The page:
Feminist Development Theory

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  • 0:03 Women & Therapy
  • 1:44 Feminist Theory of Development
  • 6:55 Lesson Summary
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Lesson Transcript
Instructor: Jade Mazarin

Jade is a board certified Christian counselor with an MA in Marriage and Family Therapy, and a certification in Natural Health. She is also a freelance writer on emotional health and spirituality.

There are several theories of human development in psychology. But did you know there is one specifically for women? In this lesson, we will look into the stages that make up this theory.

Women & Therapy

For many decades, psychology had a predominantly male influence. Therapists who led the way in creating the field were male, and psychological theories about human development were generalized to men and women.

When the women's movement arose in the 1960s, however, there was much more attention paid to women as independent individuals. More women began working outside the home and seeking a greater sense of equality with male counterparts. While these changes were taking place in society, they impacted a change in the counseling field. Some therapists were joining in the advocacy of women's empowerment by helping their clients understand and develop their uniqueness. Three of the most influential female therapists were Carol Gilligan, Linda Silverman, and Sharon Conarton.

Silverman and Conarton believed that the current psychological theories on development came from a male understanding of the world. They noticed a leaning toward logic, independence, and linear growth in these theories as well as a discouragement of the feminine traits of prizing relationships, sensitivity, and circular development. Gilligan agreed that rather than seeing feminine tendencies, like dependency, as a problem, therapists should appreciate them and encourage them to grow in healthy ways.

Silverman and Conarton drew from some of Gilligan's ideas and decided to create their own developmental theory specifically for women. It is often referred to as a feminist development theory. Right now, we are going to meet Mary, who is going to illustrate the typical stages of female development as she goes to counseling.

Feminist Theory of Development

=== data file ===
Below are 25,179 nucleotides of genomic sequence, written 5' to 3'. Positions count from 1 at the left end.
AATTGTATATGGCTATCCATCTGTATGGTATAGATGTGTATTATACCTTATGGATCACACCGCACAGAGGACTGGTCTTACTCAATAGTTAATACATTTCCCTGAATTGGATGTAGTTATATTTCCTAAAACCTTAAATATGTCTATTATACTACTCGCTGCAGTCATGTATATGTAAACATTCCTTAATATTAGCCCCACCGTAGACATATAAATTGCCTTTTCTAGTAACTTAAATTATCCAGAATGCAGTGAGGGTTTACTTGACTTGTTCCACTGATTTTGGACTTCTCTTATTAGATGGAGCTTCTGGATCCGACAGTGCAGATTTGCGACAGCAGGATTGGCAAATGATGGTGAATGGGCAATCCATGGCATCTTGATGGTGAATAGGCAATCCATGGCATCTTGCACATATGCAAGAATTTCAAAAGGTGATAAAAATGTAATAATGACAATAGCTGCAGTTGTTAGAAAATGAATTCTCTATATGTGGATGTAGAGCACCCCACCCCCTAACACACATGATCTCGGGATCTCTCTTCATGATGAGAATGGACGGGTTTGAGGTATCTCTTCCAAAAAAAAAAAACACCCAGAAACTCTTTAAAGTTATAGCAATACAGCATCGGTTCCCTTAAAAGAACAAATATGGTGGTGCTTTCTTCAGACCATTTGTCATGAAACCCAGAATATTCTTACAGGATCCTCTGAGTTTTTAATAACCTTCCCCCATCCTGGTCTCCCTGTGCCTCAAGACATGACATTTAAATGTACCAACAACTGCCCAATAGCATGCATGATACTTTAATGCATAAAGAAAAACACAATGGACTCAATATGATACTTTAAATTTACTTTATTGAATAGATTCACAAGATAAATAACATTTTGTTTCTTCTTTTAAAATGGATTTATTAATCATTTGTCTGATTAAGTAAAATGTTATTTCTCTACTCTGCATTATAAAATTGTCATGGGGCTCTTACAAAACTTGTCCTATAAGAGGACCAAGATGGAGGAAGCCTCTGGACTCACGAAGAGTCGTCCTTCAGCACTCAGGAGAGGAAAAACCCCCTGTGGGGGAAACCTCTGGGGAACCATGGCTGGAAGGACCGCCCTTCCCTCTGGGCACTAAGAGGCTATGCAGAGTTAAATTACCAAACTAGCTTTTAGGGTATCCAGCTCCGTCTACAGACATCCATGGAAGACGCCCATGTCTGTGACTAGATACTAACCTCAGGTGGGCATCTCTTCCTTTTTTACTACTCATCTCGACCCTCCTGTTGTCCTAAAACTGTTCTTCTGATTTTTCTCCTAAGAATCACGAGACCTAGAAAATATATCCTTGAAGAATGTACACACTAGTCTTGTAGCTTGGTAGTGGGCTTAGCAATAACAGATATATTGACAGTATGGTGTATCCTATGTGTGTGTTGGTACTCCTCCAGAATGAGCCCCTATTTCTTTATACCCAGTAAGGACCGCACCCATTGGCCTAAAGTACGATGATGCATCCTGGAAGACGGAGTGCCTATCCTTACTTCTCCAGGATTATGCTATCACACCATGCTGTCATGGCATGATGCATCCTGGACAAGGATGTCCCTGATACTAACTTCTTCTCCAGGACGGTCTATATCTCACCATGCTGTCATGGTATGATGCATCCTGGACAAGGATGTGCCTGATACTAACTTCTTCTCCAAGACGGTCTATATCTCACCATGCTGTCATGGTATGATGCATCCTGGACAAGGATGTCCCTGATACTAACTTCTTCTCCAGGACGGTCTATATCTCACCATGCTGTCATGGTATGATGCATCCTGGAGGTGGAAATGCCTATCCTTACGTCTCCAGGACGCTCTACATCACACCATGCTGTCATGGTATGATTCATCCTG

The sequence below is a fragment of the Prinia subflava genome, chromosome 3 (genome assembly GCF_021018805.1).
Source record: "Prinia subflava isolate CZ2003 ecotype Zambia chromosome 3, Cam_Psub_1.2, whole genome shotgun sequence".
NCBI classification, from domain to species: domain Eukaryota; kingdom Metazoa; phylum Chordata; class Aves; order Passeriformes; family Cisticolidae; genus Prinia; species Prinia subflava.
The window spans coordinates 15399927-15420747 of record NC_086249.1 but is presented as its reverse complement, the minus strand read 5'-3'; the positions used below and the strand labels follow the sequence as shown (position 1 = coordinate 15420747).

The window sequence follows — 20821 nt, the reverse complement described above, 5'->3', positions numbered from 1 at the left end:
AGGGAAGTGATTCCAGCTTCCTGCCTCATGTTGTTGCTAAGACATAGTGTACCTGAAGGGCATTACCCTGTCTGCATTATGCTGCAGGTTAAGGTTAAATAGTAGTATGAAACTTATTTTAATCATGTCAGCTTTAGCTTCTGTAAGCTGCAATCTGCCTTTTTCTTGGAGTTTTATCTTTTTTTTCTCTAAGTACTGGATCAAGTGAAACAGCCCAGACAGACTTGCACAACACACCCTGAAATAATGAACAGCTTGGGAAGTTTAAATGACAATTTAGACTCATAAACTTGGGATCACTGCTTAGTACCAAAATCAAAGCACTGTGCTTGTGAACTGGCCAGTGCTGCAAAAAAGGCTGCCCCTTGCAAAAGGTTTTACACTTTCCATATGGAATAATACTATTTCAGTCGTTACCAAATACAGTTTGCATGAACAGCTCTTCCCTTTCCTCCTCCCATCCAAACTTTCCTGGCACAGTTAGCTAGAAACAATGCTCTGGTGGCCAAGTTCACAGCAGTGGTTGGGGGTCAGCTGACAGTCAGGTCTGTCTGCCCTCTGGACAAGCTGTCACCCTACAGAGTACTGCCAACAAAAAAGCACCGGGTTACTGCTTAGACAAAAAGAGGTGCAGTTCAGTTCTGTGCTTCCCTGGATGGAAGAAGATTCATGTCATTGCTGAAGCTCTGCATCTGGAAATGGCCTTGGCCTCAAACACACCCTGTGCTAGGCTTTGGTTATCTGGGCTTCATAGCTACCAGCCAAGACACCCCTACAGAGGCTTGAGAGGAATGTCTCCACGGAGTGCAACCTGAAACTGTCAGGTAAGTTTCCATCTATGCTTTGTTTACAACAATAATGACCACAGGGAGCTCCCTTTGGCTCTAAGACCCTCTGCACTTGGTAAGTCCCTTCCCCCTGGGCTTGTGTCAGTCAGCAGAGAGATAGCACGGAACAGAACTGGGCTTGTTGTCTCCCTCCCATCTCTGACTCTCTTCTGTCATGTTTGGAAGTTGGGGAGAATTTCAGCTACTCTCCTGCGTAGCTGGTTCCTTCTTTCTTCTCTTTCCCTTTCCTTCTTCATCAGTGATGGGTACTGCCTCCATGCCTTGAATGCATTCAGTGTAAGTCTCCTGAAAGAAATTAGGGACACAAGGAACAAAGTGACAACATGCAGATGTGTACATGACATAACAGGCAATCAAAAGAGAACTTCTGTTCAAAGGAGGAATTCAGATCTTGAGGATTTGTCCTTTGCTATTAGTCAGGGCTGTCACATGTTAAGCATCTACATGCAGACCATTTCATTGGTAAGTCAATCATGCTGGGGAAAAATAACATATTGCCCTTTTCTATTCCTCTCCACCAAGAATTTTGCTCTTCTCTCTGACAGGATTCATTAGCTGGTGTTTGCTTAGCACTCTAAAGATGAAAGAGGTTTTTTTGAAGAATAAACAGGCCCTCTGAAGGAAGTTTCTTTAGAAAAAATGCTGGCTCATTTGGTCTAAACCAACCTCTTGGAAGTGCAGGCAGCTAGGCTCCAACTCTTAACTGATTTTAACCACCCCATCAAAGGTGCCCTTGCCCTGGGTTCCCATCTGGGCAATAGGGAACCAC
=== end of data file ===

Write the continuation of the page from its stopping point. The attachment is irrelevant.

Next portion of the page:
Mary is going to counseling for support and guidance. She is a 35-year-old, divorced woman with a son who is 8 years old. Mary is a kind-hearted, encouraging woman. She works hard at an advertising firm, and she feels that she has to compete with her male peers. She is the type of person others praise for 'always being there' and helping them with whatever they need. Her brother is an alcoholic, and she finds herself driving him places or giving him money because of his addiction. She feels taken advantage of but doesn't know how to stop helping others.

The goal of counseling for Mary is to explain the various stages of her development, see how they are playing out in her life, and guide her into appreciating and prioritizing herself. As the session begins, Mary's counselor tells her about the eight phases of women's development:

  1. Bonding
  2. Orientation to others
  3. Cultural adaptation
  4. Awakening and individuation
  5. The development of the conscious feminine
  6. Empowerment
  7. Spiritual development
  8. Integration

1. Bonding

Bonding is the emotional uniting between a mother and a child, especially during the first few years of a child's life. From 0-3 months, Mary was so bonded with her mother that she did not yet know she existed as a separate being. Not until 18-36 months did a sense of her individuation occur. Even at this time, however, girls will take on a lot of the feelings of the mother because of the level of bonding with them.

2. Orientation to others

Orientation to others is a preoccupation with others at the expense of oneself. Sometimes during bonding, the child does not establish a strong enough sense of her own ego, or individual consciousness. She may see herself as such an extension of her mother that she does not lose this dependence and transfers it to later relationships, like with her husband or friends. This shows some of the reason that Mary has been taking care of her brother at her own expense.

3. Cultural adaptation

Now Mary talks about her job, where she is exhibiting the stage of cultural adaptation, or her effort to change herself to fit environmental expectations. Mary's lack of individuality and self-esteem leads her to try to change herself to fit in with those around her. Specifically, she has been trying to act more aggressively at work and trying to emulate her male coworkers. This phase includes an awareness of this tendency in preparation to move out of it.

4. Awakening and individuation

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